I know that adhering to regulatory requirements is not considered exciting, sexy or exhilarating. I don’t know of anyone that wakes up in the morning thrilled about changes in the regulatory framework — and if I did I would be quite concerned for their well-being.
The regulatory framework has grown as the interest in financial safety and soundness has become an elevated priority — but most of this growth has been as a “horizontal sprawl” of regulatory bodies and requirements where the sole point of co-ordination is at the bank. Federal and local regulators, agencies, research bodies, overseers, authorities and councils all have sound and reasonable mandates but as each has the authority to request information from the financial institution the resulting impact on the bank can be a barrage of requests coming from many different directions.
While most regulators are interested in the same base information but from slightly different perspectives, banks have developed separate systems to respond to different regulatory groups. Generally what has been developed is a proliferation of data silos where data has been housed in anticipation of the requests from each different group. These data repositories have been prepared to answer a different type of question and are composed of multiple layers of data movement, interim storage (or staging), transformation (to align to a specific format or standard), and often reconciliation to a General Ledger (or sub ledger). Silos are built with different technologies and have defined the contents slightly differently.
The impact of this complexity is that when a new request comes in the changes will need to ripple back to the operational system, through the entire chain of data movement and into the data silo. The process is slow, expensive and not reconcilable. This can further irritate both the bank and regulators.
The goal in regulatory response is efficiency in delivering information to stakeholders and flexibility and agility in adjusting and evolving information reported.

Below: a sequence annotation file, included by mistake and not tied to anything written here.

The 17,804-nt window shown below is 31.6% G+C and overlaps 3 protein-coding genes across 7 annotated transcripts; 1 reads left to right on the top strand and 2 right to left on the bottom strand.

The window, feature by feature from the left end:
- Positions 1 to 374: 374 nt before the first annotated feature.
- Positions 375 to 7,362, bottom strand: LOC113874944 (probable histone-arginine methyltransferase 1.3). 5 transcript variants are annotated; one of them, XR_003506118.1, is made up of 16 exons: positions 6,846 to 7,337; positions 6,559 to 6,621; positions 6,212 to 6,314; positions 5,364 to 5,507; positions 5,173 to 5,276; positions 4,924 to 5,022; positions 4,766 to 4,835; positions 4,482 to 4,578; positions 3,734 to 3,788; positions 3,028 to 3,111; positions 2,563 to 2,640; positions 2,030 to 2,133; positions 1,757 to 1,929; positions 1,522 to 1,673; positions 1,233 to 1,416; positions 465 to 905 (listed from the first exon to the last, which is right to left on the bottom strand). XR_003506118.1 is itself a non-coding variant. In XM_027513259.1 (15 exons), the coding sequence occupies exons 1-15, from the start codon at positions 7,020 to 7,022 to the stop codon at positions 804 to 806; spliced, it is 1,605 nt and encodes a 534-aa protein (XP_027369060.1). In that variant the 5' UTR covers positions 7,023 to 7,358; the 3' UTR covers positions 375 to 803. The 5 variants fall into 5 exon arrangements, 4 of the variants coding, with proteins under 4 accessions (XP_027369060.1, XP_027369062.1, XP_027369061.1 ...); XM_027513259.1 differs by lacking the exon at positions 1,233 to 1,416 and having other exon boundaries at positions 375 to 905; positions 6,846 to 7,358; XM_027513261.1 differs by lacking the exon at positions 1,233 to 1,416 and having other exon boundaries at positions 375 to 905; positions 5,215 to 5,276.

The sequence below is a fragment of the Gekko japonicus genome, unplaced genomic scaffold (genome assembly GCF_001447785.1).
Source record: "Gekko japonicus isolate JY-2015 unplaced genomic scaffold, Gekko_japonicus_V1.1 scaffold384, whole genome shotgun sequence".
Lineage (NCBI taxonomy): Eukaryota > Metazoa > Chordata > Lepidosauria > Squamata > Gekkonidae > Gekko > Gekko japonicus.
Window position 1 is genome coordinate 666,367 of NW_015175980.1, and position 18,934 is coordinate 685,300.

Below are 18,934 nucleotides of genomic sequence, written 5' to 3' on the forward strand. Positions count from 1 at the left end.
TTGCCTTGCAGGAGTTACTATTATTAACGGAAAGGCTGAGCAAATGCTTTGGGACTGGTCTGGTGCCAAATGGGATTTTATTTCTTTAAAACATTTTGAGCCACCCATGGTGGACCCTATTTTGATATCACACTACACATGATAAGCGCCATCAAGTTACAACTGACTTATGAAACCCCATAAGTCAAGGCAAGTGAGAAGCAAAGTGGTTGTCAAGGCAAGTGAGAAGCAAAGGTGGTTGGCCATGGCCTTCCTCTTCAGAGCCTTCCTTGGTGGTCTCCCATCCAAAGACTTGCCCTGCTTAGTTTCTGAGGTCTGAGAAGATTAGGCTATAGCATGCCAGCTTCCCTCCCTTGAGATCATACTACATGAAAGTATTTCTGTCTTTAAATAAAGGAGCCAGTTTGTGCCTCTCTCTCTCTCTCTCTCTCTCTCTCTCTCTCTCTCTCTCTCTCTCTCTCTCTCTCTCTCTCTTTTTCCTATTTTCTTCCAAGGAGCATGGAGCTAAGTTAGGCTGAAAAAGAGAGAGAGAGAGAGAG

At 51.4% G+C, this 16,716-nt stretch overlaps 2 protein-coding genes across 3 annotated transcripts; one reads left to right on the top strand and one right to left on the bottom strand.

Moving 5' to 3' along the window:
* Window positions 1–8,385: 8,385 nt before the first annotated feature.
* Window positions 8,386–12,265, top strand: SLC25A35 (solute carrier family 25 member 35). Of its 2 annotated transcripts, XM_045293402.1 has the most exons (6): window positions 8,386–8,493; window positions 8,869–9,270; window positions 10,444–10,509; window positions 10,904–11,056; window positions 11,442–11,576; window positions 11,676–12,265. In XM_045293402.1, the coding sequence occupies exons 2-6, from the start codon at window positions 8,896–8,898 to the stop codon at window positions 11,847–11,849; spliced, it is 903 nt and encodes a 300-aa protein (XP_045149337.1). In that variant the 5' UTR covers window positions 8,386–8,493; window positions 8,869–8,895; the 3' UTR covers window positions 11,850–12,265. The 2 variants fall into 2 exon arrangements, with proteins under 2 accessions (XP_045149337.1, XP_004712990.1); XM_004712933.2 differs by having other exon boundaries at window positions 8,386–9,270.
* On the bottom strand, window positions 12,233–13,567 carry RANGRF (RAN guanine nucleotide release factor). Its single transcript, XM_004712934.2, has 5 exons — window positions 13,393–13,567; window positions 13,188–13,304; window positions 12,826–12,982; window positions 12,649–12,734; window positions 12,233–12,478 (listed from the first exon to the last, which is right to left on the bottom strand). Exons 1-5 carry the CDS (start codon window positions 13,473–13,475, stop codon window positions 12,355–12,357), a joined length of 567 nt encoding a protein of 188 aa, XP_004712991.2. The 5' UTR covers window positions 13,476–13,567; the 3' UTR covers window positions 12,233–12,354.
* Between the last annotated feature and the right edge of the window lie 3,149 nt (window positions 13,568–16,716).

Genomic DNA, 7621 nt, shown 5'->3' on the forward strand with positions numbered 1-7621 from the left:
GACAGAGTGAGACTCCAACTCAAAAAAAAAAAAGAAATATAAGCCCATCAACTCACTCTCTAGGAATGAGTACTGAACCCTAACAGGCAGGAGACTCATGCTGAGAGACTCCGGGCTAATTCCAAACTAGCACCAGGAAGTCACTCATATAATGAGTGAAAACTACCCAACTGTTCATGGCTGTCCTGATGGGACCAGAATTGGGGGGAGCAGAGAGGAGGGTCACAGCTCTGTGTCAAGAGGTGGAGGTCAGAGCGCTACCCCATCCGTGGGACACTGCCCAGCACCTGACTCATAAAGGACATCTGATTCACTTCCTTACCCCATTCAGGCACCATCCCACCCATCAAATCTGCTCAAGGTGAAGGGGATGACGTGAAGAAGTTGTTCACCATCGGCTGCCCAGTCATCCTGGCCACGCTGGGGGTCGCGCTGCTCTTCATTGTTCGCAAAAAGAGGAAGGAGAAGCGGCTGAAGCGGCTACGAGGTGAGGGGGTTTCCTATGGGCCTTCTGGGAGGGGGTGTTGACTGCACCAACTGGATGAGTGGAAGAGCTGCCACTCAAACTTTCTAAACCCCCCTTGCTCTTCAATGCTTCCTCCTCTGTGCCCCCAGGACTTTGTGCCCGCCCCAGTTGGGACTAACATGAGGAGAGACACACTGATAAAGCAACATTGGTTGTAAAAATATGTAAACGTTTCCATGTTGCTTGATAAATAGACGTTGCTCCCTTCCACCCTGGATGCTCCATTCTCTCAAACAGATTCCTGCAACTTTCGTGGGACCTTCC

The cure for regulatory inflexibility is simplicity and clarity – reducing the information sprawl and centralizing master data related to the most important business entities that the bank deals with: customers or counter-parties and their holdings or positions, products or instruments, transactions or trades, and rates and market data. Getting this fundamental data right in the operational systems greatly reduces the amount of time and effort required to consolidate and align the data after the fact.
Be centralizing these key elements and defining them in a way that is adequately robust to suit the needs of the entire bank, the master data is a solid foundation from which analytics, reports and information can be derived. If a new element is needed, this is change is made centrally (and once), and the information is available to other systems and groups.
The Enterprise Data Management (EDM) Council is working towards creating a global standard to help banks establish a common language for these key elements. The EDM Council also has a list of global regulatory activity which helps the collaborative community of banks evolve the standard to adapt to the regulatory changes. While this is focused on the capital markets and trading space, it or a similar effort could be established to look holistically at all aspects of data in the bank.
Even though regulatory agility is not a topic that gets adrenaline flowing, it is an increasing source of importance and expense – and getting the basics right is key to making regulatory reporting as efficient and flexible as possible.